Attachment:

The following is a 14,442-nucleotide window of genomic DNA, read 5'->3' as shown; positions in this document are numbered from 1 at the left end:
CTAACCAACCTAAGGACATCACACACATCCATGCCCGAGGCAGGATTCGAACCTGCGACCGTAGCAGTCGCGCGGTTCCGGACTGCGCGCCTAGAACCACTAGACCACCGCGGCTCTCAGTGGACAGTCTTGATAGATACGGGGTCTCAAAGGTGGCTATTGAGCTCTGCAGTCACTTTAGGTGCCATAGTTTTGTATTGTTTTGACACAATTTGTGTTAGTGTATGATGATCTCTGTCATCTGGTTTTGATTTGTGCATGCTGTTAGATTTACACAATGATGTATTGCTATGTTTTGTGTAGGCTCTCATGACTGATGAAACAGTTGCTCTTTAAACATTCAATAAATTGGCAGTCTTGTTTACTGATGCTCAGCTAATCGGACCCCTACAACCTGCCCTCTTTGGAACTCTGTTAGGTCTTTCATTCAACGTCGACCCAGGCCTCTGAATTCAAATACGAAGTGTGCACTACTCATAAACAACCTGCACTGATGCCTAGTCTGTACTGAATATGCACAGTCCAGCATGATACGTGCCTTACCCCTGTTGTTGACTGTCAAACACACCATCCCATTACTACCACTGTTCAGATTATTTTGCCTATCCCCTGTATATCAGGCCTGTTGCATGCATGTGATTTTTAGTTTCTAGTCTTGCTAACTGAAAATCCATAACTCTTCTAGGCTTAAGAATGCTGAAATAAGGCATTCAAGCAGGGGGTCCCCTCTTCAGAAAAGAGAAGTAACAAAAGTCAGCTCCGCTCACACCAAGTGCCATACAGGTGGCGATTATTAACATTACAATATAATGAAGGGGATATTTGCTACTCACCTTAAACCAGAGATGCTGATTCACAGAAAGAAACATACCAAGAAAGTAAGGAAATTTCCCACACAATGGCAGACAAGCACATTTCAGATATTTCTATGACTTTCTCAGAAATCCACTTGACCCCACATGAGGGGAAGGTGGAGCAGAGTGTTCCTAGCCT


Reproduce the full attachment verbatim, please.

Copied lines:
The following is a 14,442-nucleotide window of genomic DNA, read 5'->3' as shown; positions in this document are numbered from 1 at the left end:
CTAACCAACCTAAGGACATCACACACATCCATGCCCGAGGCAGGATTCGAACCTGCGACCGTAGCAGTCGCGCGGTTCCGGACTGCGCGCCTAGAACCACTAGACCACCGCGGCTCTCAGTGGACAGTCTTGATAGATACGGGGTCTCAAAGGTGGCTATTGAGCTCTGCAGTCACTTTAGGTGCCATAGTTTTGTATTGTTTTGACACAATTTGTGTTAGTGTATGATGATCTCTGTCATCTGGTTTTGATTTGTGCATGCTGTTAGATTTACACAATGATGTATTGCTATGTTTTGTGTAGGCTCTCATGACTGATGAAACAGTTGCTCTTTAAACATTCAATAAATTGGCAGTCTTGTTTACTGATGCTCAGCTAATCGGACCCCTACAACCTGCCCTCTTTGGAACTCTGTTAGGTCTTTCATTCAACGTCGACCCAGGCCTCTGAATTCAAATACGAAGTGTGCACTACTCATAAACAACCTGCACTGATGCCTAGTCTGTACTGAATATGCACAGTCCAGCATGATACGTGCCTTACCCCTGTTGTTGACTGTCAAACACACCATCCCATTACTACCACTGTTCAGATTATTTTGCCTATCCCCTGTATATCAGGCCTGTTGCATGCATGTGATTTTTAGTTTCTAGTCTTGCTAACTGAAAATCCATAACTCTTCTAGGCTTAAGAATGCTGAAATAAGGCATTCAAGCAGGGGGTCCCCTCTTCAGAAAAGAGAAGTAACAAAAGTCAGCTCCGCTCACACCAAGTGCCATACAGGTGGCGATTATTAACATTACAATATAATGAAGGGGATATTTGCTACTCACCTTAAACCAGAGATGCTGATTCACAGAAAGAAACATACCAAGAAAGTAAGGAAATTTCCCACACAATGGCAGACAAGCACATTTCAGATATTTCTATGACTTTCTCAGAAATCCACTTGACCCCACATGAGGGGAAGGTGGAGCAGAGTGTTCCTAGCCT